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The drug-fueled life and times of John Belushi and ‘The Blues Brothers’

A new book explores the brief stardom of the hit comic duo known as
A new book explores the brief stardom of the hit comic duo known as "The Blues Brothers" and the tragic demise of its star John Belushi.

While filming “The Blues Brothers” in 1979, John Belushi was partying so hard that he was often unable to function.

One night, after yet another Belushi delay, director John Landis knocked on the door of his trailer, fed up.

“Inside, John sat disheveled, eyes vacant. Atop a desk sat a mound of cocaine,” writes Daniel de Visé in his new book, “The Blues Brothers: An Epic Friendship, the Rise of Improv, and the Making of an American Film Classic,” (Atlantic Monthly Press, March 19).

A vintage photo of Dan Aykroyd and John Belushi from their ‘Blues Brother’ heyday before Belushi succumbed to drug addiction. Michael Ochs Archives
A vintage photo of Dan Aykroyd and John Belushi from their ‘Blues Brother’ heyday before Belushi succumbed to drug addiction. Michael Ochs Archives
“The Blues Brothers: An Epic Friendship, the Rise of Improv, and the Making of an American Film Classic” is written by Daniel de Visé.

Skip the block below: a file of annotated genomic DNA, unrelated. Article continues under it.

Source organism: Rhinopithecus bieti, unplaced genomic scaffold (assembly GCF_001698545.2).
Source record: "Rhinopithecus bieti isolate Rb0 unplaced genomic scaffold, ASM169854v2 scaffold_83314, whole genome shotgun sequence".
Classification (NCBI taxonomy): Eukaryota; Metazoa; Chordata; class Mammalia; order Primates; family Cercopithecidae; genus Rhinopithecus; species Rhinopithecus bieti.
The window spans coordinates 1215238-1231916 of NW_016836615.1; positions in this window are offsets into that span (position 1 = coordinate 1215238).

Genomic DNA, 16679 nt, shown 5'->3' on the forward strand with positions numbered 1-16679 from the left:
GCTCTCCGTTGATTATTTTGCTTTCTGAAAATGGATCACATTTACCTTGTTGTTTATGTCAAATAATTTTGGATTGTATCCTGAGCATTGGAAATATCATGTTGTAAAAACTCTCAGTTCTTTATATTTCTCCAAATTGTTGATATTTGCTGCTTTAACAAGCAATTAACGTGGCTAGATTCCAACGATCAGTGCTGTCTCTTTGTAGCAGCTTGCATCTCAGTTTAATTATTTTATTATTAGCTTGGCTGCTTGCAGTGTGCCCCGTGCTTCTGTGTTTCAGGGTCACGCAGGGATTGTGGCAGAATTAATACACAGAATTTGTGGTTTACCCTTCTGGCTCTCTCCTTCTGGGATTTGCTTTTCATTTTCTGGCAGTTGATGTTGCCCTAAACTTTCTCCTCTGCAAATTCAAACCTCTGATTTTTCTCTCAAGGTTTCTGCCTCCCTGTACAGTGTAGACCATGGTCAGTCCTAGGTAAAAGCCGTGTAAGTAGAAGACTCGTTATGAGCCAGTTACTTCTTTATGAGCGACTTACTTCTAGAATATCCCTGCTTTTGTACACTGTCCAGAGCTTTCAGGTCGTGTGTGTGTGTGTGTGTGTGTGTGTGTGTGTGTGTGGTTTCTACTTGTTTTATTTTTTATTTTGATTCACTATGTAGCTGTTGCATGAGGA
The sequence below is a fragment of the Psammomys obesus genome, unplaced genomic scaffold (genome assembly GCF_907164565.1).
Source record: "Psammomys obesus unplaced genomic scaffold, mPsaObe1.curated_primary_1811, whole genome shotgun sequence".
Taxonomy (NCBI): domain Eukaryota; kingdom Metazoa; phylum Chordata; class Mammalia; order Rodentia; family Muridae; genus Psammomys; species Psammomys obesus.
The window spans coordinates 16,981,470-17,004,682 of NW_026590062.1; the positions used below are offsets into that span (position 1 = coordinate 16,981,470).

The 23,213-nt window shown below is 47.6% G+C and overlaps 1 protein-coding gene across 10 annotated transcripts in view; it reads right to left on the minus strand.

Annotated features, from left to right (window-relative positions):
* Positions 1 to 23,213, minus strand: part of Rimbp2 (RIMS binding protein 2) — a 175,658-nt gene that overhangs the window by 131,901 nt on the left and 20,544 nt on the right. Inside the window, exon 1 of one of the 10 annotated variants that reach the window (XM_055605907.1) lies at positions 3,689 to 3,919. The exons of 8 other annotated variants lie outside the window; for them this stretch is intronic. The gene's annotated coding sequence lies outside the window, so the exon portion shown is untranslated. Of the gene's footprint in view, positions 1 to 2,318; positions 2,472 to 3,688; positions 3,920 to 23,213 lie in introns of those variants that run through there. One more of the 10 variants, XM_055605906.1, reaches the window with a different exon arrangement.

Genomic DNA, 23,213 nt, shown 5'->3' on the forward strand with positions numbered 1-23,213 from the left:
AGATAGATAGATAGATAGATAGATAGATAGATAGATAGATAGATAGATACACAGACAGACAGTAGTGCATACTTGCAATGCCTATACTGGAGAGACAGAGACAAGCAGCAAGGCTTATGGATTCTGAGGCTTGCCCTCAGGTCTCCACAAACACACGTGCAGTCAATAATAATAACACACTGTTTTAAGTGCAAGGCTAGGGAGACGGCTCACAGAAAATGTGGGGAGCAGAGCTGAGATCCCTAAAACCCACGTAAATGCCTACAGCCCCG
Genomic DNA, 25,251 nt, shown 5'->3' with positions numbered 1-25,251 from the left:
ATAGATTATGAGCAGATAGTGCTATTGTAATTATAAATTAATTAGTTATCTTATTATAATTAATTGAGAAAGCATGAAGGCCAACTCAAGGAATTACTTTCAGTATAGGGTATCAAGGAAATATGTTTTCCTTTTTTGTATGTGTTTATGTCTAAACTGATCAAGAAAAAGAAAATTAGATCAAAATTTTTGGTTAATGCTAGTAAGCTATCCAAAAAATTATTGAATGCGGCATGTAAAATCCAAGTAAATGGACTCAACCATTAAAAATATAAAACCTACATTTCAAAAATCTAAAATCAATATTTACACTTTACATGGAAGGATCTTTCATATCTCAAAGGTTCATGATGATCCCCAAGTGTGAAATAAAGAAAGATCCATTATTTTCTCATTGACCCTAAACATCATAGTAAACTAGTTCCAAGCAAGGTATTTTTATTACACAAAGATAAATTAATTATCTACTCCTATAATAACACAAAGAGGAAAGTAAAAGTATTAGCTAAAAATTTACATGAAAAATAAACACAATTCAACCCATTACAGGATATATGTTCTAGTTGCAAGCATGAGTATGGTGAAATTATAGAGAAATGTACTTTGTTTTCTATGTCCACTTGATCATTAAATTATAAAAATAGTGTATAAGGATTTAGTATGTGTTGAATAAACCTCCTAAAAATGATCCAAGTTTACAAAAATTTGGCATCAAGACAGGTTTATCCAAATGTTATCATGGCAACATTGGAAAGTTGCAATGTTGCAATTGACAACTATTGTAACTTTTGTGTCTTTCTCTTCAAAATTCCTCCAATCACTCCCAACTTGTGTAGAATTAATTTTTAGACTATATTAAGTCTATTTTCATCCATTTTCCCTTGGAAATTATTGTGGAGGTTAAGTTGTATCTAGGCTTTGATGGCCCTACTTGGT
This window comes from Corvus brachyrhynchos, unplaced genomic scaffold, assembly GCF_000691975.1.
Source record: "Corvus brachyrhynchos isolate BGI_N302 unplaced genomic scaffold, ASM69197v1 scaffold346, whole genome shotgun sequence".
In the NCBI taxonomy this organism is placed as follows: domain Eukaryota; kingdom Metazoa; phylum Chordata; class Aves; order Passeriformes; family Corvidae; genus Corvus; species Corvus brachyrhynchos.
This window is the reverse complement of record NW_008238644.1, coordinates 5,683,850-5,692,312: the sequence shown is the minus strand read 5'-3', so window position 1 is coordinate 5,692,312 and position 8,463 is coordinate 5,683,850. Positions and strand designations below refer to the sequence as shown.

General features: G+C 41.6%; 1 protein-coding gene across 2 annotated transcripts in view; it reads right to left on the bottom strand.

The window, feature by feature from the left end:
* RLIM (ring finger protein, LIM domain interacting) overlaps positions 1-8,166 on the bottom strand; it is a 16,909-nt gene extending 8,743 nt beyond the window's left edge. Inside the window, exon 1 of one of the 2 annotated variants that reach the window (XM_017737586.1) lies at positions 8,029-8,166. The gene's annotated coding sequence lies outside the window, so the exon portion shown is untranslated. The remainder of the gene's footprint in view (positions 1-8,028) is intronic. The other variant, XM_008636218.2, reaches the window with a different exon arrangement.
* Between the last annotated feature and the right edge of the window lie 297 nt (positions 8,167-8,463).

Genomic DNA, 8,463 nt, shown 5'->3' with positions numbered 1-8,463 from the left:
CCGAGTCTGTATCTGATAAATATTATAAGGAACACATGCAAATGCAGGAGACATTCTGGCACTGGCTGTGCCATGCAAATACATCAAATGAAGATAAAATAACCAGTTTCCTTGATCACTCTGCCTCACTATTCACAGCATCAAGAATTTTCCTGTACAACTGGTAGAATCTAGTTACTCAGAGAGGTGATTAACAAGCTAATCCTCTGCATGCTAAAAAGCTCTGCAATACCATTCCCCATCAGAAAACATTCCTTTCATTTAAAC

“The Blues Brothers: An Epic Friendship, the Rise of Improv, and the Making of an American Film Classic” is written by Daniel de Visé.

“ ‘John, you’re killing yourself,’ Landis cried. ‘Do not do this to my movie. Don’t do this to me. Don’t do this to [Belushi’s wife] Judy. Don’t do it to yourself.’ ”

Landis then picked up “probably a hundred thousand dollars worth” of cocaine and flushed it down the toilet, leading Belushi to charge at him.

“They grappled like drunken wrestlers,” writes de Visé. “John burst into tears, and their grapple melted into an embrace. Landis burst into tears. ‘John, this is insane,’ he moaned.’ ”

Belushi, who shot to fame first on “Saturday Night Live” and then as the star of the hit 1978 film “Animal House,” both performed and lived like he had been shot out of a rocket.

By the show’s second season, Belushi was “binging day and night on cocaine.”

Director John Landis was one of many folks in Belushi’s life worried by the comic’s drug use. Getty Images
Director John Landis was one of many folks in Belushi’s life worried by the comic’s drug use. Getty Images